The U.S. military command in Europe in 1948 barred immigrant American Jews, steeped in German language and culture, from further participation in the allied hunt for World War II Nazi sympathizers, according to a secret U.S. memorandum acquired by Holocaust researchers.

The memo, made available to the Simon Wiesenthal Center here by an Austrian-born American who was a postwar Army investigator, "in effect eliminated some of our best intelligence operatives from key posts in Europe . . . even as criminals like Klaus Barbie were going onto our intelligence payrolls," said Rabbi Abraham Cooper, the center's associate dean.

Cooper said he has asked House Judiciary Committee Chairman Peter W. Rodino Jr. (D-N.J.) to investigate the hitherto unreported postwar policy. He said it sheds new light on the recent conclusion by the congressional General Accounting Office that many Nazi collaborators escaped detection because U.S. investigators "were inexperienced and lacked necessary skills."

Labeled "civilian personnel memorandum no. 21" and dated March 22, 1948, the document said that any American civilians henceforth hired as intelligence agents, criminal investigators or other "sensitive" positions "will be required to have had a minimum of 10 years U.S. citizenship."

Walter R. Bass, 73, a retired fashion designer living here, said he recently came upon the memo in his files and turned it over to Cooper. No other official from the period could be reached to confirm its authenticity. He said the policy appeared to have been aimed at many Jews who, like himself, immigrated from Europe to escape Hitler in the late 1930s and returned as U.S. citizens to fight in the war, then helped in de-Nazification when the war ended in 1945.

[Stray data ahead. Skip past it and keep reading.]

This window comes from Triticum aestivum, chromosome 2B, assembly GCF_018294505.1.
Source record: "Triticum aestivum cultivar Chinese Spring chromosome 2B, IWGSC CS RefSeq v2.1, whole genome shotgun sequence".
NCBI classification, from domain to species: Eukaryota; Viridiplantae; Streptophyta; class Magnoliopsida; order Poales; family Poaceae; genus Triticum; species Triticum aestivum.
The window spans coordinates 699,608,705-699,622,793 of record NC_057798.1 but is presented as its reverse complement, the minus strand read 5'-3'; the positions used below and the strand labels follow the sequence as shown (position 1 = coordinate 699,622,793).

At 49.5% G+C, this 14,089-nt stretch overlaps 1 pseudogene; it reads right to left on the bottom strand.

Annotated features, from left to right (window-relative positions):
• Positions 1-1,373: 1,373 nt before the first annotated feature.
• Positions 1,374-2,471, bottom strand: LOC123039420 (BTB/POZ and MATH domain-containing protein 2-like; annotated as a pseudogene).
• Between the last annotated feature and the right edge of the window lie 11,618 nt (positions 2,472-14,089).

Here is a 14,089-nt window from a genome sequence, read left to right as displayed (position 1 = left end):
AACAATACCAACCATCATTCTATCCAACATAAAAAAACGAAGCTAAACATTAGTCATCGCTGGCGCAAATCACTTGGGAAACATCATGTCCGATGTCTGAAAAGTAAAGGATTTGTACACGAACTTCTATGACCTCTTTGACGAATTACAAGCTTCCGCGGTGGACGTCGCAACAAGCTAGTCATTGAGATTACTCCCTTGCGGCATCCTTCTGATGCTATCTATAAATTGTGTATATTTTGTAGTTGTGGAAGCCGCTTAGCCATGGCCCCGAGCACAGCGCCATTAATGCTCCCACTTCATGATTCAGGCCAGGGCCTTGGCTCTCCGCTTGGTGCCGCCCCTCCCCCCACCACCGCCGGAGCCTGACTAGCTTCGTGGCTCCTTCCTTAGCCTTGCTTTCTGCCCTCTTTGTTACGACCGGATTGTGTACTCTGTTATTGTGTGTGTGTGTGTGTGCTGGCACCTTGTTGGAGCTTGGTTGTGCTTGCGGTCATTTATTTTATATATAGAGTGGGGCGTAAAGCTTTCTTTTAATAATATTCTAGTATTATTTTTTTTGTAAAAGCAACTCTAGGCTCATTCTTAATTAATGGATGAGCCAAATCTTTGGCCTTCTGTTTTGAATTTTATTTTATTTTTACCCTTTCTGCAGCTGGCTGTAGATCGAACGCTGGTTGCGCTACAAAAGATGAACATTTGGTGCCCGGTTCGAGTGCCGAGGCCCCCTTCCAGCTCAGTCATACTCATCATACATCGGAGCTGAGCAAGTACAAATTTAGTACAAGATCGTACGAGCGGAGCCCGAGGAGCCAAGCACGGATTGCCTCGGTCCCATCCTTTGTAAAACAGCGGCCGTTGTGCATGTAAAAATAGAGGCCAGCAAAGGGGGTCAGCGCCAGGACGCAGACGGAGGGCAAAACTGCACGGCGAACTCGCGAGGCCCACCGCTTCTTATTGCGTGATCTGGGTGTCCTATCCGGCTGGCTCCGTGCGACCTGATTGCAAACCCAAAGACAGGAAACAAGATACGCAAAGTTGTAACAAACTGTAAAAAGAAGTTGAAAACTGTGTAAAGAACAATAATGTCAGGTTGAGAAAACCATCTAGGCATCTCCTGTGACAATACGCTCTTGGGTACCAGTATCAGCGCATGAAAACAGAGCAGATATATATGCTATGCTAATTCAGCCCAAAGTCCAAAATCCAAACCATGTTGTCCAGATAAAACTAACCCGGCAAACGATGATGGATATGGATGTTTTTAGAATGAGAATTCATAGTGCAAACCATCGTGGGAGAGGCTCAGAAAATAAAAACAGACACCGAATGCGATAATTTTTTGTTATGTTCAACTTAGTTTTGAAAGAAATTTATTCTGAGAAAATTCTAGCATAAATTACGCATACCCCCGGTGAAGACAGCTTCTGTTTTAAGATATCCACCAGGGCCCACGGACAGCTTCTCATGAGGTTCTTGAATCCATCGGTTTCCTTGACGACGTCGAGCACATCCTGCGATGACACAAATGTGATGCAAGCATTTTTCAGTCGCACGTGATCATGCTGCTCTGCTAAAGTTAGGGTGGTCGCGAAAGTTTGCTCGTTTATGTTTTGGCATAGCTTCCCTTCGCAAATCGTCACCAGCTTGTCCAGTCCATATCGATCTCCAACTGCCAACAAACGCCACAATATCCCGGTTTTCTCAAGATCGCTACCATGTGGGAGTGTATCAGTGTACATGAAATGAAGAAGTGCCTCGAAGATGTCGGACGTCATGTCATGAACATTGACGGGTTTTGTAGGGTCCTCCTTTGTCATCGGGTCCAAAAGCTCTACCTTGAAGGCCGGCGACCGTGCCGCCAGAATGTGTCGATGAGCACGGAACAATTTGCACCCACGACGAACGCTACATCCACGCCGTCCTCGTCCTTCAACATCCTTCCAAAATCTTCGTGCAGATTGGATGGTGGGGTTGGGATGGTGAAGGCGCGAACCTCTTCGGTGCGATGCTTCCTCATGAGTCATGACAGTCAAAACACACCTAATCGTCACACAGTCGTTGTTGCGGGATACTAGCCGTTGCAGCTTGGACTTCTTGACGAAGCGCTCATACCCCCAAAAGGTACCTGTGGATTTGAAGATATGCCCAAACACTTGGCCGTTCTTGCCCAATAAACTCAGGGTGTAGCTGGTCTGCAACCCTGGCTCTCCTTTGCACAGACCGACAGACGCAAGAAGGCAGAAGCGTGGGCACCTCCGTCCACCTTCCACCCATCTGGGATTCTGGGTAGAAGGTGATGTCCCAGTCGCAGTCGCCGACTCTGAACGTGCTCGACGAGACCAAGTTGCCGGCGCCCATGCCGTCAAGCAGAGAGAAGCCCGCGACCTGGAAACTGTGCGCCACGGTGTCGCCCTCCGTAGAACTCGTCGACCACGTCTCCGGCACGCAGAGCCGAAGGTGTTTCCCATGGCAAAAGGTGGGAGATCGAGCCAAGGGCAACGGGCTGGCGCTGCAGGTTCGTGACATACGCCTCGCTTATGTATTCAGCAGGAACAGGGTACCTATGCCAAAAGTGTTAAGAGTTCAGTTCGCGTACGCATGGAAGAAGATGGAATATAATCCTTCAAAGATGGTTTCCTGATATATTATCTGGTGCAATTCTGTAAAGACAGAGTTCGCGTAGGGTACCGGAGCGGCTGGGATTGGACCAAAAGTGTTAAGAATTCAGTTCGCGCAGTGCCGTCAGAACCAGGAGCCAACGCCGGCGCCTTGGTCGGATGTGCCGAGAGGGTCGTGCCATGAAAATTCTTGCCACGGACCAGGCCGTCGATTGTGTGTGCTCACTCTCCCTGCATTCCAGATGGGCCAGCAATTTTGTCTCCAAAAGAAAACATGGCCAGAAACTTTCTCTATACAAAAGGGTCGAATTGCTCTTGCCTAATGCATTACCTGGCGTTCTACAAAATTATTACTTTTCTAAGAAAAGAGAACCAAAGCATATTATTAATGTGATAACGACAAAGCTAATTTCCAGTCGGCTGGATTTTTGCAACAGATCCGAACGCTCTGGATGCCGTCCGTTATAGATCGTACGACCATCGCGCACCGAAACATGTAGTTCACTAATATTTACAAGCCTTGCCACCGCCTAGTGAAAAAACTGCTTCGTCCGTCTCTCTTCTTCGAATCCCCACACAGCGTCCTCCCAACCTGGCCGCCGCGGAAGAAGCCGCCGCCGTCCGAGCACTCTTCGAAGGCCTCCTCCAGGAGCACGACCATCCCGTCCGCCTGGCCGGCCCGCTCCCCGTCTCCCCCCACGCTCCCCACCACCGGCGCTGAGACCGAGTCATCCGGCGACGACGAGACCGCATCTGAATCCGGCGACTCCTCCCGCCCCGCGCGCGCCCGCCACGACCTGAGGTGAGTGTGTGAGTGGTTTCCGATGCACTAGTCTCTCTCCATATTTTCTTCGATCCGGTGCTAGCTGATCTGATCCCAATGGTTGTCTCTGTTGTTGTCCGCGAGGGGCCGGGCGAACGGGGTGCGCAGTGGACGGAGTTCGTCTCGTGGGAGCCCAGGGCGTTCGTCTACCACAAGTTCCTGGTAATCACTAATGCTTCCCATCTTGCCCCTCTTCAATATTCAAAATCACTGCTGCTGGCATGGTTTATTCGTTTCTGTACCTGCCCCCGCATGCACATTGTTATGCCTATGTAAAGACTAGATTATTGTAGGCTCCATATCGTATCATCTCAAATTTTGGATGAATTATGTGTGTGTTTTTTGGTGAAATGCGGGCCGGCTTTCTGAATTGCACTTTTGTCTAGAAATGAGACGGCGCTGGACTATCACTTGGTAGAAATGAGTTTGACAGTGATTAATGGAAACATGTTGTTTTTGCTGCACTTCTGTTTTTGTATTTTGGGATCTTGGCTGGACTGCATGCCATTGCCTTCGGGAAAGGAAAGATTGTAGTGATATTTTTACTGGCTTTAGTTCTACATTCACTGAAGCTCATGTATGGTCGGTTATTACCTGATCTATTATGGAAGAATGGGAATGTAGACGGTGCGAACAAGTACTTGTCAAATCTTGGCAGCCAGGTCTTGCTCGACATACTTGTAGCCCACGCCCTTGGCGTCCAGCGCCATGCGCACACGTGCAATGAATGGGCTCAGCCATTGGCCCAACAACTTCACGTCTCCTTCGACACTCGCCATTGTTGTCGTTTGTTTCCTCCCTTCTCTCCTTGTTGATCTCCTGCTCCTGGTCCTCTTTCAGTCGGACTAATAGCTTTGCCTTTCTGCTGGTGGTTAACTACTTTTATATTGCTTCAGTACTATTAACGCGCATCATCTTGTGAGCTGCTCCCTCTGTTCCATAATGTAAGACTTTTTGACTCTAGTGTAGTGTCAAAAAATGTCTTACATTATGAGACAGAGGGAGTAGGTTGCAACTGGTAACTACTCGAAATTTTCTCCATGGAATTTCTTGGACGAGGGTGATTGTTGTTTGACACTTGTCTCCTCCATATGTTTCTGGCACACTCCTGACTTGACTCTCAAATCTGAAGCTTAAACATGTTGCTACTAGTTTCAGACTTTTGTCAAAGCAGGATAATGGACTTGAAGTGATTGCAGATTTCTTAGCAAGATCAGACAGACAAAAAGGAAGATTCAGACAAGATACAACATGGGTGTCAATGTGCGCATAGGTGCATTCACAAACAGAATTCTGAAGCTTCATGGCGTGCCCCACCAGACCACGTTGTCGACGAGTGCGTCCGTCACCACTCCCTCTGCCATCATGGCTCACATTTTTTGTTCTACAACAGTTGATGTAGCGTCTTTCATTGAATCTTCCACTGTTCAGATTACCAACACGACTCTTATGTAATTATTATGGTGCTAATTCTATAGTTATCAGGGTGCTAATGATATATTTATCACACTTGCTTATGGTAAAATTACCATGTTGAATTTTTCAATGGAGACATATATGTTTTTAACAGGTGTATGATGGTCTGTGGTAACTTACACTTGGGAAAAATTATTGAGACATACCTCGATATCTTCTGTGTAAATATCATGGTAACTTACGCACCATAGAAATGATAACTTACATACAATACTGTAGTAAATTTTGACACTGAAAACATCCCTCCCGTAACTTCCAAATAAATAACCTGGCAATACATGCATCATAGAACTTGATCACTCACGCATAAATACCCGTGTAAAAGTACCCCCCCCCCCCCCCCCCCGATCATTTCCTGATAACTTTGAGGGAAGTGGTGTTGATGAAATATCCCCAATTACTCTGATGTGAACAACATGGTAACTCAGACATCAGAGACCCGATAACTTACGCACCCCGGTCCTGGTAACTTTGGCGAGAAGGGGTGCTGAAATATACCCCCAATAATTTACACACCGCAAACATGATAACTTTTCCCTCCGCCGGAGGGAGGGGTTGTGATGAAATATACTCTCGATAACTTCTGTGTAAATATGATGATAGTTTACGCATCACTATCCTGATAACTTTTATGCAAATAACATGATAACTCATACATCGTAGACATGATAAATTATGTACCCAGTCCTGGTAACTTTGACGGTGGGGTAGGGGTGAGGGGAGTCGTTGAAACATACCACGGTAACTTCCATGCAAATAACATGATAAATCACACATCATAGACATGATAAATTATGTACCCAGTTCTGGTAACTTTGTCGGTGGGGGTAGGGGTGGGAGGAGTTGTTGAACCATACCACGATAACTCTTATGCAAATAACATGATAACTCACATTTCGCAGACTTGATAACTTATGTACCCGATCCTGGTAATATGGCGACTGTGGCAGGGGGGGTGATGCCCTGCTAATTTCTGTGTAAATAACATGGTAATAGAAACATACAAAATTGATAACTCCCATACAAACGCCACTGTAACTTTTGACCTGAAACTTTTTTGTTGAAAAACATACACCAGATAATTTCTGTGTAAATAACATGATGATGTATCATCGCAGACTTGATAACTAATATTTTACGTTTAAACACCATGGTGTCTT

"We thought it was very unjust," Bass said of the 1948 memo. His contract as a civilian investigator with the military government in Germany was not renewed because of the policy. There were no overt protests at the time, Bass said.

He noted that even he did not realize the severe consequences the policy might have had until he read recent reports of several Nazis wanted for war crimes reaching the United States and, like Barbie, even working with U.S. forces after the war.

The memo, signed by Lt. Gen. C.R. Huebner, based the policy on a requirement that "personnel who occupy intelligence, investigative and certain other sensitive positions be impartial and objective in their service, and above criticism as to their loyalty to the government of the United States."

Bass said he and others "who made sincere and strong efforts to produce a real de-Nazification encountered a lot of criticism and obstruction from other military government personnel." He said those who were "the most eager and sincere in their work . . . were called 'too gung-ho.' "

The problem, Bass said, was the emerging Cold War and "a competition between the Russians and ourselves for the hearts of the Germans." Whenever the Soviets exempted certain classes of former Nazis from postwar penalties in their sector of Germany, the Americans would try to follow suit, Bass said.